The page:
Thursday, August 12, 2010


More notes from Rolleston



Enoch was considered by the ancient Hebrews, Persians, and Arabs as one of the originators of astronomy. The book now extant in his name was found by Bruce in Abyssinia. It has been translated by Abp. Lawrence, who remarks in his preface, that as the writer gives the length of the day as from eight to twelve hours, he must have lived between 45o and 49o N. Lat., and might therefore be one of the ten tribes located in Media. It is certain that in the second century there was such a book, as Tertullian spoke of it. He thought it inspired; but the more learned Origen rejected it. St. Jude had previously adopted the prophecy of Enoch, but not as a book: it might be received from tradition as spoken.
It has been observed that succeeding prophets frequently use the very words of those who preceded them. Moses, in Deuteronomy 33:2, has been supposed to refer to this prophecy of Enoch, as also Zechariah 14:5. St. Peter, in his Second Epistle (2:17,18), is considered to allude to the prophecy of Enoch, also Jude 12, 13, 15, where the ideas and even the expressions of the two Apostles remarkably coincide. The prophecy expressly quoted by Jude is to be found in the second chapter of the book translated by Lawrence. This passage, standing alone in its magnificence, luminous in the surrounding obscurity, seems to have been the only genuine record of the words of the patriarch that had reached the writer. There is nothing like it, nothing worthy of it in the rest of the volume, which may well have originated with a Jew into whose hands the Epistle of Jude had fallen. The imagery of the Apocalypse seems imitated in it, but not the prophecies. As the translator observes, none of its attempts at foretelling events after the Christian era correspond with history. The seal of inspiration is therefore wanting to the book, though the inspired Apostle has authenticated this one passage, apparently received by tradition as spoken by Enoch. Whether the book found in Abyssinia is that which Tertullian received but Origen rejected, is not known; but it is generally supposed not to be. Origen speaks of the book with which he was acquainted, as asserting that in the time of Enoch the constellations were already named and divided. The book now extant says, in c. 43, "The angel called the stars by their names, and they heard: they are the names of the righteous who dwell upon the earth." If the book seen by Origen said, "of the Righteous One who shall dwell upon the earth," it would agree with the names of the stars relating to the titles and attributes of the Messiah. There is an Indian tradition that the third from Adam, famous for his piety and the salutary precepts he gave to mankind, was translated to heaven, where he shines as the polar star. Enoch was named in tradition as the third with Adam and Seth in the invention of astronomy.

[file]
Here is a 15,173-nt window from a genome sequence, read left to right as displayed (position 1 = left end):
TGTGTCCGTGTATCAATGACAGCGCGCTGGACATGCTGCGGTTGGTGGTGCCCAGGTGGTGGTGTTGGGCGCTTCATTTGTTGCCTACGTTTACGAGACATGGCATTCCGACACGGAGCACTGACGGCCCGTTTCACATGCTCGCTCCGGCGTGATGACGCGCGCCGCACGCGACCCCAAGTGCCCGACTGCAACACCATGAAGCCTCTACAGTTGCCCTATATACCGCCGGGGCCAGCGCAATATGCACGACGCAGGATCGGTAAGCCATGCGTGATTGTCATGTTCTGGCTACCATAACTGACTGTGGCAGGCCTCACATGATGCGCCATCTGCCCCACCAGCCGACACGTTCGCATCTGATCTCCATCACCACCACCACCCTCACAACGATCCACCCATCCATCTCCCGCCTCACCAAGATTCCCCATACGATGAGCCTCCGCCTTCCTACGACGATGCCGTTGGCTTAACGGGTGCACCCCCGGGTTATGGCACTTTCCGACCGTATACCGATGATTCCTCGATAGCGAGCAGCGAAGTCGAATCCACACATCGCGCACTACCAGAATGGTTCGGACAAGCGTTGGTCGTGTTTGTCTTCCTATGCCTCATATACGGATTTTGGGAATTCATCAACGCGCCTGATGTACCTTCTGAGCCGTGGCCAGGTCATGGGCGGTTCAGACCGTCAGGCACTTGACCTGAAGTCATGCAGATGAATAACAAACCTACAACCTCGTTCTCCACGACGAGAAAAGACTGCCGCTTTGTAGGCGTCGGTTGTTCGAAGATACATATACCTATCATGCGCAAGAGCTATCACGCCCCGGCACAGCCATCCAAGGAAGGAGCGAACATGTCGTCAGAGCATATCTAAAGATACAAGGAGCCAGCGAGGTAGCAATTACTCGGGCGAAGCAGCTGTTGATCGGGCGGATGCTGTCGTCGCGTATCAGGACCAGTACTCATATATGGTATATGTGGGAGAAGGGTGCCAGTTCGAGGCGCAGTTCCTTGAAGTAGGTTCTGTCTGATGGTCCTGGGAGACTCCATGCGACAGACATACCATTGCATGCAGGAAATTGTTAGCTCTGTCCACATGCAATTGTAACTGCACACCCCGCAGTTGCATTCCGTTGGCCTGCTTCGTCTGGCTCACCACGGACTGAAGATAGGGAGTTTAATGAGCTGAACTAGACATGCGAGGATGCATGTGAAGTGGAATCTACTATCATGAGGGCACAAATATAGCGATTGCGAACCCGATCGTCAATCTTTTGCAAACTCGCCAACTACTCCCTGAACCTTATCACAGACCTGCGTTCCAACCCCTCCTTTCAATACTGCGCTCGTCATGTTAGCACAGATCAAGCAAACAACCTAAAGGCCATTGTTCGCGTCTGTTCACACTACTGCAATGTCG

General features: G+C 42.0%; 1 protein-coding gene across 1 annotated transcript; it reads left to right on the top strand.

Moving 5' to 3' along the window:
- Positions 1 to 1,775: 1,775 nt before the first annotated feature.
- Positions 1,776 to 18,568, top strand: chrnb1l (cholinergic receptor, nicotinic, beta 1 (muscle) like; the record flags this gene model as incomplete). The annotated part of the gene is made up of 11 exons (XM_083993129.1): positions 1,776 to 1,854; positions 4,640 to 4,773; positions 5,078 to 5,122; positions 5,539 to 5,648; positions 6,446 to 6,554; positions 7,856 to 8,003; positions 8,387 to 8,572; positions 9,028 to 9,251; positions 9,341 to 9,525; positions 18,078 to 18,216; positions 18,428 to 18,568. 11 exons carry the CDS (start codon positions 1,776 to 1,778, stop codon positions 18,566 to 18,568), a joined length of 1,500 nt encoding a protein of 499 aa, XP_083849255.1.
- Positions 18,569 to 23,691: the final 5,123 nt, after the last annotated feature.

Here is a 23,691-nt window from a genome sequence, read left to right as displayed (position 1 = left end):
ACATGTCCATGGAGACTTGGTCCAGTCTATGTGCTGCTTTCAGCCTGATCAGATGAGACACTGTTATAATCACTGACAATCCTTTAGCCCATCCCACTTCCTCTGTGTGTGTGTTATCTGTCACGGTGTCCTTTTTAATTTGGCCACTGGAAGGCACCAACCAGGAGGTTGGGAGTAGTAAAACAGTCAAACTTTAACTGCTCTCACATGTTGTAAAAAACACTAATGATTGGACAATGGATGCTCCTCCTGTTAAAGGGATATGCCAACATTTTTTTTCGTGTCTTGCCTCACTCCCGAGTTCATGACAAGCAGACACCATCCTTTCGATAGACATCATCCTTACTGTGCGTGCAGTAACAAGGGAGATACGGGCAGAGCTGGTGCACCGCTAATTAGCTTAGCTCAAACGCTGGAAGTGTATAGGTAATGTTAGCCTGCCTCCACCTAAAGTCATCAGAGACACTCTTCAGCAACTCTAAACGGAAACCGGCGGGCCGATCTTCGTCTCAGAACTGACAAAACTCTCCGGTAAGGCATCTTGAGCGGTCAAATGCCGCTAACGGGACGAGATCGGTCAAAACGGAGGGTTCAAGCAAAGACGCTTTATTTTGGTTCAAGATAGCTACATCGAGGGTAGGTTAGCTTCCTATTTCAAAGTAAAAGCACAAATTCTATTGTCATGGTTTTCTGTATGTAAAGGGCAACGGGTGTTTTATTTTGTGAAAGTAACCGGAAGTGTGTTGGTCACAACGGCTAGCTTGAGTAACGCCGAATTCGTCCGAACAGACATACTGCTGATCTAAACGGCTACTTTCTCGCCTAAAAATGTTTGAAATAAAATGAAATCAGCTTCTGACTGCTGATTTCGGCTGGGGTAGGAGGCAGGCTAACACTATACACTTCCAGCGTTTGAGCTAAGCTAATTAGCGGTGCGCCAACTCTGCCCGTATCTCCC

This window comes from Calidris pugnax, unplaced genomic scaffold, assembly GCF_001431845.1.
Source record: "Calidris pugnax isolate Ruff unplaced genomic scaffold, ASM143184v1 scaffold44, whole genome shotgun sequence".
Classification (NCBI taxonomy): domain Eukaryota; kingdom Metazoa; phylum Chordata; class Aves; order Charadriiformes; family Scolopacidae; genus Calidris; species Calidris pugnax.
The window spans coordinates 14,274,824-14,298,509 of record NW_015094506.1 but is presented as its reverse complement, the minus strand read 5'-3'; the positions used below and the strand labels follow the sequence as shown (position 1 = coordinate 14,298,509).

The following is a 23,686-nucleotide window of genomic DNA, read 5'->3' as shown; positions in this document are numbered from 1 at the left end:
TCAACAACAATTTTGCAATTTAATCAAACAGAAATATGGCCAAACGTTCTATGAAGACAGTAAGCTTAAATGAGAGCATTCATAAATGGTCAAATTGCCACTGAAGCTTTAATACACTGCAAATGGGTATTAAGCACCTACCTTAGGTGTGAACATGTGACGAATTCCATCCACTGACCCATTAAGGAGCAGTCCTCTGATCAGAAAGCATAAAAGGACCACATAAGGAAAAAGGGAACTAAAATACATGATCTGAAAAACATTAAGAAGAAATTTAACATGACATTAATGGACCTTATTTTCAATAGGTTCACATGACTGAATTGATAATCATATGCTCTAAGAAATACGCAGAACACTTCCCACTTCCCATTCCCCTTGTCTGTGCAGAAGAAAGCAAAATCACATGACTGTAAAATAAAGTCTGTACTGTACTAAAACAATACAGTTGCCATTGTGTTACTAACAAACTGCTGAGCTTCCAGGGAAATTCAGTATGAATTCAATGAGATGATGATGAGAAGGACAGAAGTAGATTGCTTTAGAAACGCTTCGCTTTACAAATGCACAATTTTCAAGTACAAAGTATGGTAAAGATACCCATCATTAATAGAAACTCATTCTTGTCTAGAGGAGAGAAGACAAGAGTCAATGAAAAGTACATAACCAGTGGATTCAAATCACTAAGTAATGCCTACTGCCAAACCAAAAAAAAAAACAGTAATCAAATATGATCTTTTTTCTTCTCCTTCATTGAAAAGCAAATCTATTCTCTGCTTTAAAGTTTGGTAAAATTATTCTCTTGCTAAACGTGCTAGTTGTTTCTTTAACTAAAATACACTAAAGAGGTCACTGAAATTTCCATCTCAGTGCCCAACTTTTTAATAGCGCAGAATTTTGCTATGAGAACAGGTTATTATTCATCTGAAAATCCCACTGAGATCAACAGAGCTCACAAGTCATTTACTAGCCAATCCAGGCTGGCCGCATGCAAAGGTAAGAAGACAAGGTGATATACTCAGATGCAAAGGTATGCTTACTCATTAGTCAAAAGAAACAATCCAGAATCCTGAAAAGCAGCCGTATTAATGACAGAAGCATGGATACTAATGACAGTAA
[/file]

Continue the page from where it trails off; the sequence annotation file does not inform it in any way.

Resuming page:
The positive assertion that Enoch was a prophet is founded on the Epistle of Jude. That Epistle, though doubtfully esteemed by some in the time of Eusebius (as it has been in ours), was received by the Council of Laodicea, which, with Origen and Athanasius, held the same books, and no others, to be inspired which are the Canonical Scriptures of the Anglican Church. In addition to this external evidence, the internal is supplied by the test often used as to the other Scriptures. A good man could not have said that he, the writer, was Jude the brother of James, unless he were really so: an evil man, capable of a sacrilegious forgery, could not have written other and highly spiritual parts of the same Epistle. The resemblance to 2 Peter 2:17,18, in verses 6 and 8, 12 and 13, has been explained by supposing both passages to have been taken from the book of Enoch; not that now extant, but that which was known to Origen. A book of Enoch is spoken of in the "Zohar," which was written about the time of the Christian era. It is asserted by many ancient writers that there was a book called the book of Enoch. What the two Apostles quoted as authoritative must have been inspired: but an inspired book would not have perished. Jude does not refer to a book, but to a saying. That prophecy of Enoch might have been traditionally preserved, and inserted in the book called of Enoch and recognized as prophetic by the inspired writers. The very ancient and widely prevalent tradition that Enoch did write a book, to which in some cases was added that it was preserved by Noah in the ark, is remarkable. May he not have written from the dictation of Adam the four first chapters of Genesis, under the guidance of that Spirit by which Moses might recognize and adopt them?

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